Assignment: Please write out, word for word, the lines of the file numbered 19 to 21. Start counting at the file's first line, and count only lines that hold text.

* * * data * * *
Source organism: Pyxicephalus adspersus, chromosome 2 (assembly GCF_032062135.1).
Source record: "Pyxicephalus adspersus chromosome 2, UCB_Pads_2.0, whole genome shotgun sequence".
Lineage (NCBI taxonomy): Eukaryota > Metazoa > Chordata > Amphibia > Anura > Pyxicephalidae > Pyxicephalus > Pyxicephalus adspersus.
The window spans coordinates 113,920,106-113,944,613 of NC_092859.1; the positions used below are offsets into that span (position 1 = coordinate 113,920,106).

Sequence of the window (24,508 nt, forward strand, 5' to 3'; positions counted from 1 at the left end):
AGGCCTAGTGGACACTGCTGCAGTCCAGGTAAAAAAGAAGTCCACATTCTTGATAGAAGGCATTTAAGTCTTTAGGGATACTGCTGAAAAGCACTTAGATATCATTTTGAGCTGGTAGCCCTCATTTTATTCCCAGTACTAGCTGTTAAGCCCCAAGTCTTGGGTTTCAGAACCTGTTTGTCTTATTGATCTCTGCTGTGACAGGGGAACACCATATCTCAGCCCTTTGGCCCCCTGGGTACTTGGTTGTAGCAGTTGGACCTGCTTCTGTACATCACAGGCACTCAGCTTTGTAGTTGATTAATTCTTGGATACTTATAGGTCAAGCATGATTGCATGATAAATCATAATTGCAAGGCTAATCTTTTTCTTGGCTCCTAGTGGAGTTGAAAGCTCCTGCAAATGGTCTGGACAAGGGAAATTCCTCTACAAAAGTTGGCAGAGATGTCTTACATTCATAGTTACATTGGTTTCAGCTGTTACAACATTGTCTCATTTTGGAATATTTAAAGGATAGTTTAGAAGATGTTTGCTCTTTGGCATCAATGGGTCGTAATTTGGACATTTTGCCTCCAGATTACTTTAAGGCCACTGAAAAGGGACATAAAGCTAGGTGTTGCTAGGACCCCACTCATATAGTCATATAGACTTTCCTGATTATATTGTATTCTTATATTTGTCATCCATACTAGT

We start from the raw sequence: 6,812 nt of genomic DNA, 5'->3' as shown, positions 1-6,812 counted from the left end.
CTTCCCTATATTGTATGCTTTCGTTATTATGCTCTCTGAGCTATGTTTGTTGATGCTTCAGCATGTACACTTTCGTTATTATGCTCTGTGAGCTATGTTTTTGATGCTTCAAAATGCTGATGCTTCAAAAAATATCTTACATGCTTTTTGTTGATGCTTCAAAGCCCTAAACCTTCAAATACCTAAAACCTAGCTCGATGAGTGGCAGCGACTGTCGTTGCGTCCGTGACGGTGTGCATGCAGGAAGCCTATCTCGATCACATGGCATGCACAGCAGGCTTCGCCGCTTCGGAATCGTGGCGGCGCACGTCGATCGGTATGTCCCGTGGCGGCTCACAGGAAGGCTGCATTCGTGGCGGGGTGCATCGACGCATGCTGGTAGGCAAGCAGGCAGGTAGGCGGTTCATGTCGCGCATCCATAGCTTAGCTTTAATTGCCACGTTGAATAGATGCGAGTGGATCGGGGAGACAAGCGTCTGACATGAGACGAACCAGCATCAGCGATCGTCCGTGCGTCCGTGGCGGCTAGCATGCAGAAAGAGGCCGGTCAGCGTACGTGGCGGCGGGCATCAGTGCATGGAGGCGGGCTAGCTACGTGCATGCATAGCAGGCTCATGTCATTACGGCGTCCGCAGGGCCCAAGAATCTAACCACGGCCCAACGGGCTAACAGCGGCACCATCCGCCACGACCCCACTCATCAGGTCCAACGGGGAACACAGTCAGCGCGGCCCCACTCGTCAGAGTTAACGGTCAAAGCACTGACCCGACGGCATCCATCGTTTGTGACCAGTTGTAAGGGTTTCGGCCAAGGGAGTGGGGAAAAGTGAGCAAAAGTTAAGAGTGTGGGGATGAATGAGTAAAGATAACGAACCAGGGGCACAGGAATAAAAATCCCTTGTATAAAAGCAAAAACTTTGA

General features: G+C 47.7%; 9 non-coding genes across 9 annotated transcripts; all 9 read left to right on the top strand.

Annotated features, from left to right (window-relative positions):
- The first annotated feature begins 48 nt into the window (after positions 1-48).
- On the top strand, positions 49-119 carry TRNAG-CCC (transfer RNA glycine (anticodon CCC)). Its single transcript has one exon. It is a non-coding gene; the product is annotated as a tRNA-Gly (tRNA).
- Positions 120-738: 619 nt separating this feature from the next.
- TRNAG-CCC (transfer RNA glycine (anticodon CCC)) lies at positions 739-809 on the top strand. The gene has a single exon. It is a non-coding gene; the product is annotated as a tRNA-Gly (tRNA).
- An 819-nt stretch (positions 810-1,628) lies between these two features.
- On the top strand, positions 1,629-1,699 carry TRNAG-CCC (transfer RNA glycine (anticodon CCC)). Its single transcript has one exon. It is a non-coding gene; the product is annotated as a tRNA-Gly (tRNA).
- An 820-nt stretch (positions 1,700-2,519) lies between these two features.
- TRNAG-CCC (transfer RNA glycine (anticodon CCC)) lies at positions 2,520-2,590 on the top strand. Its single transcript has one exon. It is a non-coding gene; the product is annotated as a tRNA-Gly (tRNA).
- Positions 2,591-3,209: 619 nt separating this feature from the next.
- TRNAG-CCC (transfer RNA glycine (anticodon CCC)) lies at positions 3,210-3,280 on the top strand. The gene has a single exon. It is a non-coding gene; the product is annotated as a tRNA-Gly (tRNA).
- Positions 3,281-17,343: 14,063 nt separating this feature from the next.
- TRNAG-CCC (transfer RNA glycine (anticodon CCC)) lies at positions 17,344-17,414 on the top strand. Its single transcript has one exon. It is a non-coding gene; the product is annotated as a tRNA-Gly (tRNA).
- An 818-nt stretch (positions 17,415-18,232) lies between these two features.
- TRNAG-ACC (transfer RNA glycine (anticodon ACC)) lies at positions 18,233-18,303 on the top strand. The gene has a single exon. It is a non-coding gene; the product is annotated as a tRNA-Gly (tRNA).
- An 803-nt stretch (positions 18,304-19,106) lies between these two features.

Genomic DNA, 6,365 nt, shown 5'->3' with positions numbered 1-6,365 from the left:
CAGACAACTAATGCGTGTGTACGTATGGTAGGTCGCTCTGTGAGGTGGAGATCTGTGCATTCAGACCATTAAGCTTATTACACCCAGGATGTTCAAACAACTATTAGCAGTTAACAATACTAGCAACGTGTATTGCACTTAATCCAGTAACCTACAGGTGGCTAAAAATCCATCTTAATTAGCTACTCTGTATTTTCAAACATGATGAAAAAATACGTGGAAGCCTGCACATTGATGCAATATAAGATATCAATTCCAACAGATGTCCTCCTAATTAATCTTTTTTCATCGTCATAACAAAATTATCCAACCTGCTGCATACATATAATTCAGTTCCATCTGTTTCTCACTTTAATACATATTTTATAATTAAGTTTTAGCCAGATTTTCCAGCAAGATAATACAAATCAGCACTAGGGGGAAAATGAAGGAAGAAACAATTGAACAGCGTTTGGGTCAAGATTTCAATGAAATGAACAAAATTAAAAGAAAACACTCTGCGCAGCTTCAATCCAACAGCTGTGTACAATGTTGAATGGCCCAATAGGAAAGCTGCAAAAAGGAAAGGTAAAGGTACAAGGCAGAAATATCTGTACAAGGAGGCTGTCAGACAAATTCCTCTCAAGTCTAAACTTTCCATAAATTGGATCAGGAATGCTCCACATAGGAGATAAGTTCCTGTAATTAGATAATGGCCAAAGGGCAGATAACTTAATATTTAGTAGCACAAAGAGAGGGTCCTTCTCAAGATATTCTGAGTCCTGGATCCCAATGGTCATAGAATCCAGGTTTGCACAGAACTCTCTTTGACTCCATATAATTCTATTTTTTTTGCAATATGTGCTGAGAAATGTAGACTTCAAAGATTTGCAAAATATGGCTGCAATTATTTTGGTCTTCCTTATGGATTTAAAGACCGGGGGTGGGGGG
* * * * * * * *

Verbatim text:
- Positions 2,591-3,209: 619 nt separating this feature from the next.
- TRNAG-CCC (transfer RNA glycine (anticodon CCC)) lies at positions 3,210-3,280 on the top strand. The gene has a single exon. It is a non-coding gene; the product is annotated as a tRNA-Gly (tRNA).
- Positions 3,281-17,343: 14,063 nt separating this feature from the next.